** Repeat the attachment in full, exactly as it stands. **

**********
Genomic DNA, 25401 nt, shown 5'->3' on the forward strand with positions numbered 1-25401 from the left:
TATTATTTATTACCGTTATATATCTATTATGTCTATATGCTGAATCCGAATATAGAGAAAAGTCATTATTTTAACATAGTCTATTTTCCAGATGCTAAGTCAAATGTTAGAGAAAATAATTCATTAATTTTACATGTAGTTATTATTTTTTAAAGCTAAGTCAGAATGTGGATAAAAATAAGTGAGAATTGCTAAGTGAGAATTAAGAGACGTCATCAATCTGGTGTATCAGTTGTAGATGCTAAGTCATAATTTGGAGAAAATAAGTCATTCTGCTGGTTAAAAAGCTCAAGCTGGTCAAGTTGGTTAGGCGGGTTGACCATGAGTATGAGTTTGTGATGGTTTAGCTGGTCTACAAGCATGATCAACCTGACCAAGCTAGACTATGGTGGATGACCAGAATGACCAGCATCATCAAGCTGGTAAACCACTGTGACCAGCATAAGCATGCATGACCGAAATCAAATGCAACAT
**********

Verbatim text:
Genomic DNA, 25401 nt, shown 5'->3' on the forward strand with positions numbered 1-25401 from the left:
TATTATTTATTACCGTTATATATCTATTATGTCTATATGCTGAATCCGAATATAGAGAAAAGTCATTATTTTAACATAGTCTATTTTCCAGATGCTAAGTCAAATGTTAGAGAAAATAATTCATTAATTTTACATGTAGTTATTATTTTTTAAAGCTAAGTCAGAATGTGGATAAAAATAAGTGAGAATTGCTAAGTGAGAATTAAGAGACGTCATCAATCTGGTGTATCAGTTGTAGATGCTAAGTCATAATTTGGAGAAAATAAGTCATTCTGCTGGTTAAAAAGCTCAAGCTGGTCAAGTTGGTTAGGCGGGTTGACCATGAGTATGAGTTTGTGATGGTTTAGCTGGTCTACAAGCATGATCAACCTGACCAAGCTAGACTATGGTGGATGACCAGAATGACCAGCATCATCAAGCTGGTAAACCACTGTGACCAGCATAAGCATGCATGACCGAAATCAAATGCAACAT